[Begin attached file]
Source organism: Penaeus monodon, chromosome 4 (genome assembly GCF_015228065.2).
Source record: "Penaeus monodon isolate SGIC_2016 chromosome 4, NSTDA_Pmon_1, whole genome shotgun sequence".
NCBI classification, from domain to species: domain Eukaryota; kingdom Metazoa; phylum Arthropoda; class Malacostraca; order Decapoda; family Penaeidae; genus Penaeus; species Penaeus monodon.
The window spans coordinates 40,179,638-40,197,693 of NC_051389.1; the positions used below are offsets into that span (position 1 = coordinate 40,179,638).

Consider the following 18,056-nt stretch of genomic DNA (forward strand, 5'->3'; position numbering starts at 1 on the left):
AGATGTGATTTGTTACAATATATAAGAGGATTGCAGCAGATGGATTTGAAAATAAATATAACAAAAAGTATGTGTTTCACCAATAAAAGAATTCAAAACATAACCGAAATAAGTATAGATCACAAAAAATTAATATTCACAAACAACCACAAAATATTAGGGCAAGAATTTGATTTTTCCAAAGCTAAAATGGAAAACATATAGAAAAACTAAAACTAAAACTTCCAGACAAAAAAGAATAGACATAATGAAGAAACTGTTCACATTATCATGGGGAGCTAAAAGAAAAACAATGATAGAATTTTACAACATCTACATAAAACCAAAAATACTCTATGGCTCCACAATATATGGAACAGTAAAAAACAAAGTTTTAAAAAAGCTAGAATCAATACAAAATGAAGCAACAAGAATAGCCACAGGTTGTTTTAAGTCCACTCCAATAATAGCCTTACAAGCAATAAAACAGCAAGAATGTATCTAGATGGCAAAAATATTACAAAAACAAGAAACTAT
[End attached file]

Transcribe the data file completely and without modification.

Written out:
Source organism: Penaeus monodon, chromosome 4 (genome assembly GCF_015228065.2).
Source record: "Penaeus monodon isolate SGIC_2016 chromosome 4, NSTDA_Pmon_1, whole genome shotgun sequence".
NCBI classification, from domain to species: domain Eukaryota; kingdom Metazoa; phylum Arthropoda; class Malacostraca; order Decapoda; family Penaeidae; genus Penaeus; species Penaeus monodon.
The window spans coordinates 40,179,638-40,197,693 of NC_051389.1; the positions used below are offsets into that span (position 1 = coordinate 40,179,638).

Consider the following 18,056-nt stretch of genomic DNA (forward strand, 5'->3'; position numbering starts at 1 on the left):
AGATGTGATTTGTTACAATATATAAGAGGATTGCAGCAGATGGATTTGAAAATAAATATAACAAAAAGTATGTGTTTCACCAATAAAAGAATTCAAAACATAACCGAAATAAGTATAGATCACAAAAAATTAATATTCACAAACAACCACAAAATATTAGGGCAAGAATTTGATTTTTCCAAAGCTAAAATGGAAAACATATAGAAAAACTAAAACTAAAACTTCCAGACAAAAAAGAATAGACATAATGAAGAAACTGTTCACATTATCATGGGGAGCTAAAAGAAAAACAATGATAGAATTTTACAACATCTACATAAAACCAAAAATACTCTATGGCTCCACAATATATGGAACAGTAAAAAACAAAGTTTTAAAAAAGCTAGAATCAATACAAAATGAAGCAACAAGAATAGCCACAGGTTGTTTTAAGTCCACTCCAATAATAGCCTTACAAGCAATAAAACAGCAAGAATGTATCTAGATGGCAAAAATATTACAAAAACAAGAAACTAT